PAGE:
a data combining substep for combining together the k sets of data to generate the n-bit output data.

11. The data encryption method of claim **10**,

wherein the data converting step further comprises a key combining substep for generating combination data by combining the n-bit input data with key data given beforehand, prior to the shift-rotations by the shift-rotating substep, and

wherein the shift-rotating substep shift-rotates the combination data generated by the key combining means.

12. The data encryption method of claim **10**,

wherein the data combining substep combines key data given beforehand with n-bit data obtained by combining together the k sets of data, to generate the n-bit output data.

13. The data encryption method of claim **10**,

wherein the shift-rotating substep includes:

a key data acquiring substep for acquiring key data;

a rotation amount determining substep for determining value s of S**1**, S**2**, . . . , and Sk based on the acquired key data; and

a rotating substep for shift-rotating the n-bit input data by S**1** bits, S**2** bits, . . . , and Sk bits independently.

14. The data encryption method of claim **10**,

wherein the shift-rotating substep includes:

a key data acquiring substep for acquiring key data;

a selecting substep for selecting k values of S**1**, S**2**, . . . , and Sk from m values of S**1**, S**2**, . . . , and Sm which are predetermined based on the acquired key data, S**1**, S**2**, . . . , and Sm being nonnegative integers less than n, and m being an integer no less than 3; and

a rotating substep for shift-rotating the n-bit input data by S**1** bits, S**2** bits, . . . , and Sk bits independently.

15. A computer-readable storage medium storing a data encryption program provided with a data converting step for converting n-bit input data to n-bit output data, the data converting step comprising:

a shift-rotating substep for generating k sets of data by shift-rotating the n-bit input data respectively by S**1** bits, S**2** bits, . . . , and Sk bits, S**1**, S**2**, . . . , and Sk being nonnegative integers less than n, and k being an odd number no less than 3; and

a data combining substep for combining together the k sets of data to generate the n-bit output data.

16. The storage medium of claim **15**,

wherein the data converting step further comprises a key combining substep for combining the n-bit input data with key data given beforehand, prior to the shift-rotations by the shift-rotating substep, and

wherein the shift-rotating substep shift-rotates the n-bit input data combined with the key data.

17. The storage medium of claim **15**,

wherein the data combining substep combines key data given beforehand with n-bit data obtained by combining together the k sets of data, to generate the n-bit output data.

18. The storage medium of claim **15**,

wherein the shift-rotating substep includes:

a key data acquiring substep for acquiring key data;

a rotation amount determining substep for determining values of S**1**, S**2**, . . . , and Sk based on the acquired key data; and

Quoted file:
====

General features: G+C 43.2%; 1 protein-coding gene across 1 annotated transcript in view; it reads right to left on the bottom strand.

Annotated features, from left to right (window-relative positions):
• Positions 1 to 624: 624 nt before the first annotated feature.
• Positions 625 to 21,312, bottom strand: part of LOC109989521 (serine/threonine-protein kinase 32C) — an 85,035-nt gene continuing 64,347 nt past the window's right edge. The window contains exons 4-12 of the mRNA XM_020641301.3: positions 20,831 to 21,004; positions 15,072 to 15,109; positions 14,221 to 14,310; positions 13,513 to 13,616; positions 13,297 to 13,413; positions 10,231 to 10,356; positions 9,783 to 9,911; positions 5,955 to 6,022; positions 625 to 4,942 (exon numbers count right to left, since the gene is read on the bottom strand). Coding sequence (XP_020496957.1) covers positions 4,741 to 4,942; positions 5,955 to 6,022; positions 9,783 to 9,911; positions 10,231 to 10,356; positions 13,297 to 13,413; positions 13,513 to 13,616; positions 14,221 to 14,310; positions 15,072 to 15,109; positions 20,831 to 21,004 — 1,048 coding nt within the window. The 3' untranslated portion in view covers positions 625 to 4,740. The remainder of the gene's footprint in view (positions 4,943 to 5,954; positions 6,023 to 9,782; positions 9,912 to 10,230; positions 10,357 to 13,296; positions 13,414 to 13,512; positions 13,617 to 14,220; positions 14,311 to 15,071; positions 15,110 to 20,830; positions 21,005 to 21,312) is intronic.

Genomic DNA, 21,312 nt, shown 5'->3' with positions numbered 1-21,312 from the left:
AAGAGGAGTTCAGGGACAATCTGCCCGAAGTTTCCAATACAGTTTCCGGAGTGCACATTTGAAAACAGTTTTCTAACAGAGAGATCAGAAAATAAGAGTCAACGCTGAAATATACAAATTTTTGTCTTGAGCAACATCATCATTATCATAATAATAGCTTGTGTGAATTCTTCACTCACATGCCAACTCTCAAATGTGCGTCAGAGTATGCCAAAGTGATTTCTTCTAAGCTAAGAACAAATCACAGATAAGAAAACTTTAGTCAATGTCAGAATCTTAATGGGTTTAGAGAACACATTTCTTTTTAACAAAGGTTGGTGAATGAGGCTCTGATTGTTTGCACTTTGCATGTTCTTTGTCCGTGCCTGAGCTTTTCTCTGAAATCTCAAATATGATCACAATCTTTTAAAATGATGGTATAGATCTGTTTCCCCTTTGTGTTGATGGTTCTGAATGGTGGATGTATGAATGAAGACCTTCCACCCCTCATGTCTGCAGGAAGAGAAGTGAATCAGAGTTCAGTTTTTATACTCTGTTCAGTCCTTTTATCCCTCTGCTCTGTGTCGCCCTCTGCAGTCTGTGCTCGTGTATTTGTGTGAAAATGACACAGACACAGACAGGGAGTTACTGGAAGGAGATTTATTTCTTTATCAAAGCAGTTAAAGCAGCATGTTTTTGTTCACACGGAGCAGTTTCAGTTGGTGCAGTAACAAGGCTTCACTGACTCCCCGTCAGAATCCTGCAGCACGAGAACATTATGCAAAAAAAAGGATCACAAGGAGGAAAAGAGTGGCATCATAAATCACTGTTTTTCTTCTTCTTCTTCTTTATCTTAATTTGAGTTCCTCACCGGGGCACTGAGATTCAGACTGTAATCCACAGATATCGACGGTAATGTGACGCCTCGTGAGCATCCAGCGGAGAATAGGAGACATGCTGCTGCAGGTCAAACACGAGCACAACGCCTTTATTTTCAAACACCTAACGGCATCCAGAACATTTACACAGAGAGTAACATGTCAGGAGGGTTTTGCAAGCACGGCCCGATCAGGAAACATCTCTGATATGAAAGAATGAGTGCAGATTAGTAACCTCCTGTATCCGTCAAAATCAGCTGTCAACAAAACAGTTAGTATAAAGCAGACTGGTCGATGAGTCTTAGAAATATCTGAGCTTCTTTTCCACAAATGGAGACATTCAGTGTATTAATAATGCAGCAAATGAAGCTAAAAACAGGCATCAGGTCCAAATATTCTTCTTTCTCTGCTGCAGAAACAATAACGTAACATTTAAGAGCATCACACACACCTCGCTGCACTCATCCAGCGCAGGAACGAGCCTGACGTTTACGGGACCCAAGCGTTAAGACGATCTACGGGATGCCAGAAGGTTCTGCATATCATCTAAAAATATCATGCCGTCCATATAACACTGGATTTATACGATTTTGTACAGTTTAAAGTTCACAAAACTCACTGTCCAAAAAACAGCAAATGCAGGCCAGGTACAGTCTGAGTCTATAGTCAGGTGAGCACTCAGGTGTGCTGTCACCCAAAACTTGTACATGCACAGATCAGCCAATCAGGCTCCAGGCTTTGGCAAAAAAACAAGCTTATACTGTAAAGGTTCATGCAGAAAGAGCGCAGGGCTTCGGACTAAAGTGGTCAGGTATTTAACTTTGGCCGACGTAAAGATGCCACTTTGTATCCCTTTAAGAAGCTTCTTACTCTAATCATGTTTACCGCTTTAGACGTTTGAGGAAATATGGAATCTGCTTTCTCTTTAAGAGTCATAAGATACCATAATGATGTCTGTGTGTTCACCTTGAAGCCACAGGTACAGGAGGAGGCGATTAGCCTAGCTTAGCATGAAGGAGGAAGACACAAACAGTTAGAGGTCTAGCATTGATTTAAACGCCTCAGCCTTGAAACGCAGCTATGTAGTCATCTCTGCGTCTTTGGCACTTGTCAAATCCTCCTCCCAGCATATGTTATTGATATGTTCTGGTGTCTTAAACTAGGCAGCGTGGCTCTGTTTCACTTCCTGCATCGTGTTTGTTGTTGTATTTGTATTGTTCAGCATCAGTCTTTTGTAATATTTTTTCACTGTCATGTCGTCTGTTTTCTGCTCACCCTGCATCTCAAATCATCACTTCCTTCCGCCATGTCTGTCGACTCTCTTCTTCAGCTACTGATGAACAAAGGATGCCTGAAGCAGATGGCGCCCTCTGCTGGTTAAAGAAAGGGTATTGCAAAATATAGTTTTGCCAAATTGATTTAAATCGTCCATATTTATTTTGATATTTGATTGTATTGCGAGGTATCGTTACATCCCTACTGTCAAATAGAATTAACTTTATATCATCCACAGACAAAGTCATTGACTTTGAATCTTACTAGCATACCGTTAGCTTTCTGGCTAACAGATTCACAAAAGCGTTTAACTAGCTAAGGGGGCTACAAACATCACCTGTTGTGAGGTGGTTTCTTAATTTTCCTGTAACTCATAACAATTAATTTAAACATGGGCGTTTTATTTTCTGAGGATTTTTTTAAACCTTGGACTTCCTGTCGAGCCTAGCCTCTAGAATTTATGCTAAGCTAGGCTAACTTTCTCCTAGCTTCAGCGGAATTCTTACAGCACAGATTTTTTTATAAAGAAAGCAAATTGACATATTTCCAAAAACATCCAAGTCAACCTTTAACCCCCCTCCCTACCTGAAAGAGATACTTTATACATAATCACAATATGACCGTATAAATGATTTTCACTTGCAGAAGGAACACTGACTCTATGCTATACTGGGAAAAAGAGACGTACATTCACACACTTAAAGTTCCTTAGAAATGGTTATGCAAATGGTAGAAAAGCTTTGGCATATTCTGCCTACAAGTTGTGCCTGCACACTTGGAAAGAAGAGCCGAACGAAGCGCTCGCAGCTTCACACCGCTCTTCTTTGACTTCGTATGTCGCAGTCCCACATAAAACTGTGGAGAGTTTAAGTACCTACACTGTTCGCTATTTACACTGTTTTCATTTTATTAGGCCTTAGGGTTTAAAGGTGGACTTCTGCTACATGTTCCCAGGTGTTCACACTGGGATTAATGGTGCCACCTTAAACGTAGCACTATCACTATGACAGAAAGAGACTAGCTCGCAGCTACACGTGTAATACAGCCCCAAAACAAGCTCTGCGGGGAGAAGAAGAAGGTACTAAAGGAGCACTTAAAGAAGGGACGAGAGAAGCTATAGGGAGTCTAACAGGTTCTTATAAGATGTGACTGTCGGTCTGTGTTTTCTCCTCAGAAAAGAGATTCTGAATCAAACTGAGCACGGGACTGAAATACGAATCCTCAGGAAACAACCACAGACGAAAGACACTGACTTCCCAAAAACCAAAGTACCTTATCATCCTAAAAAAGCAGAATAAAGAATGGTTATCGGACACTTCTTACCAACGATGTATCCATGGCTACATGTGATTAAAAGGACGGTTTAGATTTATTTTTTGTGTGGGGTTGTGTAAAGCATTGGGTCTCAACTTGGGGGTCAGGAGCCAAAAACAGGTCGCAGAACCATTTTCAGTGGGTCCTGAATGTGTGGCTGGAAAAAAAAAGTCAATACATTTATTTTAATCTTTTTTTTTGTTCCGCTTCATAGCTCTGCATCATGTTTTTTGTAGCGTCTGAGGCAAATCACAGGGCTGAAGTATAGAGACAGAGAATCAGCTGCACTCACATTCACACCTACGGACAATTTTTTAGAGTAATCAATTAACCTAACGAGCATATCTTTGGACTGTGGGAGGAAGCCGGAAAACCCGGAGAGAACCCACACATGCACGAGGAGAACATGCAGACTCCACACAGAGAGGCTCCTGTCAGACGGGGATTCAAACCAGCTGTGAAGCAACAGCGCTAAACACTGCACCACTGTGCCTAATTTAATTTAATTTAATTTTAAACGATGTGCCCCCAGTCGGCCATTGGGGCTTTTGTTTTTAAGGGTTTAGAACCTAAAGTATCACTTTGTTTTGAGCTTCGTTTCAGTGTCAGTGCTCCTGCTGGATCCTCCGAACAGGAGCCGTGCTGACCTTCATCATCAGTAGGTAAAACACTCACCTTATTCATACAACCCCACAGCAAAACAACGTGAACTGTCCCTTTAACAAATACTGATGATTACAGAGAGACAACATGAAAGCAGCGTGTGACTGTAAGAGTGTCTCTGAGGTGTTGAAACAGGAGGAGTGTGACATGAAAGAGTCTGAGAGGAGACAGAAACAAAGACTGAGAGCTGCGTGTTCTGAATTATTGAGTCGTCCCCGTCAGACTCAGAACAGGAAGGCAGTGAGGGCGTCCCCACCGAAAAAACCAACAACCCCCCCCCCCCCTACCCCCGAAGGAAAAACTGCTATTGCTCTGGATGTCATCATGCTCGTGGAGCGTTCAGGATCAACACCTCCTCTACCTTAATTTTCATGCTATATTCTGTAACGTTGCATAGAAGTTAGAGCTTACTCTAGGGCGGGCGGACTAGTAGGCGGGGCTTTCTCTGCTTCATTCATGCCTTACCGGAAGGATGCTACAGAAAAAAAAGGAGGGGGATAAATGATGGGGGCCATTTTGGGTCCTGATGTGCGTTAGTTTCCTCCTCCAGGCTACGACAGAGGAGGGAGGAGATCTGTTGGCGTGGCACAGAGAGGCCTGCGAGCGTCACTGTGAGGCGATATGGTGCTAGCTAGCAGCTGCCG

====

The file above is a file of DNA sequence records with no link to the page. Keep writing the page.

a rotating substep for shift-rotating the n-bit input data by S**1** bits, S**2** bits, . . . , and Sk bits independently.

19. The storage medium of claim **15**,

wherein the shift-rotating substep includes:

a key data acquiring substep for acquiring key data;

a selecting substep for selecting k values of S**1**, S**2**, . . . , and Sk from m values of S**1**, S**2**, . . . , and Sm which are predetermined based on the acquired key data, S**1**, S**2**, . . . , and Sm being nonnegative integers less than n, and m being an. integer no less than 3; and

20. A data encryption apparatus provided with a data converting device for converting n-bit input data to n-bit output data, the data converting device comprising:

a shift-rotating unit for generating k sets of data by shift-rotating the n-bit input data respectively by S**1** bits, S**2** bits . . . , and Sk bits, S**1**, S**2**, . . . , and Sk being nonnegative integers less than n, and k being an odd number no less than 3; and

a data combining unit for combining together the k sets of data to generate the n-bit output data.

21. The data encryption apparatus of claim **20**,

wherein the data converting device further comprises key combining unit for combining the n-bit input data with key data given beforehand to provide combination data, prior to the shift-rotations by the shift-rotating unit, and

wherein the shift-rotating unit shift rotates the combination data.

22. The data encryption apparatus of claim **21**,

wherein the shift-rotating unit includes k rotating units for shift-rotating the n-bit input data respectively by S**1** bits, 2 bits, . . . , and Sk bits.

23. The data encryption apparatus of claim **22**,

wherein the k rotating units are signal lines that have wiring patterns for shift-rotating the n-bit input data respectively by S**1** bits, S**2** bits, . . . , the Sk bits.

24. The data encryption apparatus of claim **23**,

wherein the key combining unit is one of an arithmetic adder and an exclusive-OR gate, and

wherein the data combining unit is an exclusive-OR gate.

25. The data encryption apparatus of claim **20**,

wherein the data combining unit combines key data given beforehand with n-bit data obtained by combining together the k sets of data, to generate the combination data.